PLAINFIELD TOWNSHIP, Mich. (WOOD) — Good news for local General Motors dealers: While the United Auto Workers strike that has shut down the automotive giant is nearing the two-week mark, there’s still plenty of product on the lot.
GM bumped up dealer inventory in anticipation of the strike.
“We’re fine there. We’ll be fine for 40, 50, 60 days,” C.J. Romig, the general manager of Kool Chevrolet just north of Grand Rapids, said. “I look around in town and everybody else has quite a bit of inventory as well. So we’re not too worried about that right now. But like I said, another month, another two months, that would be tough.”
“We’re looking at our special order parts bin now,” Romig said. “In the last seven, eight days we’ve received just one truck in from GM. So it’s been pretty tough.”
Romig says mechanics have had to hunt for some parts and wait on deliveries. If you need an oil change or brake job, you’ll be OK, but if your vehicle needs something a little more complicated or specialized, you may find yourself in a loaner for a while.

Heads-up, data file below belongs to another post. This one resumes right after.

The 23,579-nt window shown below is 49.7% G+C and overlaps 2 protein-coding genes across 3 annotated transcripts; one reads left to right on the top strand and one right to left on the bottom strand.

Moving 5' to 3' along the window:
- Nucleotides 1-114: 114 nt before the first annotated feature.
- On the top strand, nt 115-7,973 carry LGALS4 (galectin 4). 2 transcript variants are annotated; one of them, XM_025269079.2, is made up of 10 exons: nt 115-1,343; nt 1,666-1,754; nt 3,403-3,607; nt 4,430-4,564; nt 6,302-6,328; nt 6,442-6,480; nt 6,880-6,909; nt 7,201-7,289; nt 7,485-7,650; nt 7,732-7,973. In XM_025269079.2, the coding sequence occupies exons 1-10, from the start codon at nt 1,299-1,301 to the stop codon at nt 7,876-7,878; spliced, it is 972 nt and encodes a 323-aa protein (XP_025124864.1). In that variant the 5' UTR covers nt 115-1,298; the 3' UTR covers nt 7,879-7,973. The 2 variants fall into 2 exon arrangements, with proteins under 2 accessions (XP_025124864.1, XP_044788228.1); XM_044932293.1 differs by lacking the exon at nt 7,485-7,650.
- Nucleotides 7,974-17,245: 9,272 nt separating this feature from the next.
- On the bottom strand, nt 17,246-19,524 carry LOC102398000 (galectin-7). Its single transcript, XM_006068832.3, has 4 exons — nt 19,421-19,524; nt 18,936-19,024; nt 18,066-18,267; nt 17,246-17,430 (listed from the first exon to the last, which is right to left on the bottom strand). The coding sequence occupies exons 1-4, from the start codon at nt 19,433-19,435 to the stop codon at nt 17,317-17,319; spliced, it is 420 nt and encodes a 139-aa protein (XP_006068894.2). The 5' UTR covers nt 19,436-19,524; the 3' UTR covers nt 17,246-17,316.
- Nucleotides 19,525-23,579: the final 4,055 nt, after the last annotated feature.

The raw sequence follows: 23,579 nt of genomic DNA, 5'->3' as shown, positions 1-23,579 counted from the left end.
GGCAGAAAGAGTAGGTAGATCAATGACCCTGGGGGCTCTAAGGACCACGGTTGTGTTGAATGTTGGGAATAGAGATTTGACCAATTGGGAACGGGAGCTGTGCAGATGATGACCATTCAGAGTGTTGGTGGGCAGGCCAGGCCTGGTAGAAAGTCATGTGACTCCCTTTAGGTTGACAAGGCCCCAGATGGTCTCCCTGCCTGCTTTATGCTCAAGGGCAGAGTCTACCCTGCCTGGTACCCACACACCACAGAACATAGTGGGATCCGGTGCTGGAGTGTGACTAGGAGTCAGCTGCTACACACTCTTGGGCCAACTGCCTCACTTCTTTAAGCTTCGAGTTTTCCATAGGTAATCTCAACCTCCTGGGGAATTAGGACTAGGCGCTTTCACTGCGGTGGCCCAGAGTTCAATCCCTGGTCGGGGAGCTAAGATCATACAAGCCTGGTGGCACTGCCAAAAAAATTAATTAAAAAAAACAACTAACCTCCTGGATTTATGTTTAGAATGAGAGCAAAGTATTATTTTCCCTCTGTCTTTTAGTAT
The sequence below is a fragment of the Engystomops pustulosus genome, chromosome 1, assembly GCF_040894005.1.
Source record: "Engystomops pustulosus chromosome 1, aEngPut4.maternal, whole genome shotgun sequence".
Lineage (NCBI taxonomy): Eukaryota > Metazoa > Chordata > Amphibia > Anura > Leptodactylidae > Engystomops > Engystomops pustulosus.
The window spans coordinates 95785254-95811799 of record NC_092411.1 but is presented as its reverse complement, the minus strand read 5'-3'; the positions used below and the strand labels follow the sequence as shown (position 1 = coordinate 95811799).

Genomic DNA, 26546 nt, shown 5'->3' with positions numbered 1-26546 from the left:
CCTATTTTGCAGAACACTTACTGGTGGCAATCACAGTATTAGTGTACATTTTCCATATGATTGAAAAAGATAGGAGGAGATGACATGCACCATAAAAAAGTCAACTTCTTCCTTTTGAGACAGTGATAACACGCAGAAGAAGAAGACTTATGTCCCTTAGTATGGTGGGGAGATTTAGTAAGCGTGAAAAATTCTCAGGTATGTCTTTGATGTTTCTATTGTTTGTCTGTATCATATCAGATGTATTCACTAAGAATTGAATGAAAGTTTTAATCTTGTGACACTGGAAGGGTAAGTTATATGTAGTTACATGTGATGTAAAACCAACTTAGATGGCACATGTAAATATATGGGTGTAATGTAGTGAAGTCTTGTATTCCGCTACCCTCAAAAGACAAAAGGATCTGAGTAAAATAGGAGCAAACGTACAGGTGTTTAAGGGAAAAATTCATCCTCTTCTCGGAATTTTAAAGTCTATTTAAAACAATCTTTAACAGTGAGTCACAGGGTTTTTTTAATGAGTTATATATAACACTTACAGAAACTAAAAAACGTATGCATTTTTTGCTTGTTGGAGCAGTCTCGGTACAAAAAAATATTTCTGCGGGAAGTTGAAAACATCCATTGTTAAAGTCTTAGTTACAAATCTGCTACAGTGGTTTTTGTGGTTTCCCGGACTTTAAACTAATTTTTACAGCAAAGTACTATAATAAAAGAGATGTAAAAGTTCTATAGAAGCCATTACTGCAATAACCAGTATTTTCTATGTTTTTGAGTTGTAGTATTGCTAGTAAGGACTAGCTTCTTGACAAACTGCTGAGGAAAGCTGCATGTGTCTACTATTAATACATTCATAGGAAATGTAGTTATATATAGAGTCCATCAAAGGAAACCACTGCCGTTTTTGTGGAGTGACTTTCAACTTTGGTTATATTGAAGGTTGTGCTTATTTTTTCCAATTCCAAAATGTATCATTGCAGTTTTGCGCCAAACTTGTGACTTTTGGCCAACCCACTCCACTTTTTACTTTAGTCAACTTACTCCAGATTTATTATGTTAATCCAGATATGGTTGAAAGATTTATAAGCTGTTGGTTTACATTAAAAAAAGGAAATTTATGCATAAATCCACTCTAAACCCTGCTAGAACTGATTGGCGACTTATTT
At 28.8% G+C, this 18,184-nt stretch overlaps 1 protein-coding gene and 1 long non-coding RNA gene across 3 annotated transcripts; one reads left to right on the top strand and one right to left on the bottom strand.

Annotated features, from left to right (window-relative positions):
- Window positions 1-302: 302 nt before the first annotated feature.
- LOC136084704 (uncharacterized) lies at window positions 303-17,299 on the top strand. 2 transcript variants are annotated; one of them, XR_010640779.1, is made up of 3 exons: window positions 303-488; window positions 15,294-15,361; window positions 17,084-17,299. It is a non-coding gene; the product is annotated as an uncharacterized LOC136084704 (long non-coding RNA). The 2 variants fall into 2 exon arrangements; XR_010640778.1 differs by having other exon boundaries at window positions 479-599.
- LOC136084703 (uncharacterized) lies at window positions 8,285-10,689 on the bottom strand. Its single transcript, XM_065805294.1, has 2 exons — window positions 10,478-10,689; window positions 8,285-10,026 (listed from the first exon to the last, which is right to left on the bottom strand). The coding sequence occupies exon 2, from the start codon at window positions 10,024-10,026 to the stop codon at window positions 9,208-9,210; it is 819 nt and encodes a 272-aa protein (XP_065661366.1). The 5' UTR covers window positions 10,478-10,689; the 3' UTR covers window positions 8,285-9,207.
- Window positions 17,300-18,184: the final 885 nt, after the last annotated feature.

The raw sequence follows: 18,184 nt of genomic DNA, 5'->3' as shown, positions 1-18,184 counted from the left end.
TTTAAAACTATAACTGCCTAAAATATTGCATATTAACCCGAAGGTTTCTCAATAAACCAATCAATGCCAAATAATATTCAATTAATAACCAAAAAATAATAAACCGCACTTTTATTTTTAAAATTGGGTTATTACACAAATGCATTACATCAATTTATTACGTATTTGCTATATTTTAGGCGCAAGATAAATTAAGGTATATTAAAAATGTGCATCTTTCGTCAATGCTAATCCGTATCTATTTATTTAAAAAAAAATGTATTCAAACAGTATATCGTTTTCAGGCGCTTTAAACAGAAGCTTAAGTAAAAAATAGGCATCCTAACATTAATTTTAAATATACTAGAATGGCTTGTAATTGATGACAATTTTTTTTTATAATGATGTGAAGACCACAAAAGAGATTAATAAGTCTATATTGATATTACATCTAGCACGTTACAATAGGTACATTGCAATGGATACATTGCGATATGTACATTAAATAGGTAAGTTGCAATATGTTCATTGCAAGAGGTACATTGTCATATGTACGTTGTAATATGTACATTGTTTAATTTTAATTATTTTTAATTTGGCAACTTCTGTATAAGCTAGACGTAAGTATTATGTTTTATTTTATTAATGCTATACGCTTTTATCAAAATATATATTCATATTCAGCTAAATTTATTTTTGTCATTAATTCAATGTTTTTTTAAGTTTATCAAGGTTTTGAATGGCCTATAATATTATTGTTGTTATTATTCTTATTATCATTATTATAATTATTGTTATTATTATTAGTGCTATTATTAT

“Luckily, we were proactive,” Romig said. “We knew the strike was coming, so we had reached out to some other providers and, knock on wood, we’re doing a good job keeping the service flow right now.”
But how long?
“Another week or so would be OK. But after that, it would be tough,” Romig said.
Help may be on the way for dealers. While GM isn’t building vehicles, there are still parts on warehouse shelves and managers in those warehouses that can slap a label on them and ship them out.
“We did receive an email from GM saying that they’re going to try to ship us the maintenance items directly from all of our suppliers, so that will help,” Romig said.
From the parts bin to the factory floor, workers who make GM components are feeling the effects as well.
Voluntary layoffs at Lacks Enterprises were set to begin this week. If the strike continues, the company may institute involuntary layoffs next week. There was no word Wednesday on how many workers at Lacks will be furloughed. GM accounts for 25% to 30% of the Kentwood-based company’s business.
The strike is also effecting the bottom line at Lacks. Revenues are expected to be off by $6 million for the month of September. But just like the layoffs, the revenue loss is expected to be temporary. Lacks officials say they expect to make up the business once the strike is settled.
IHS Markit automotive industry analyst Mike Wall told News 8 he is hearing of more targeted layoffs and downtime on lines at other GM suppliers.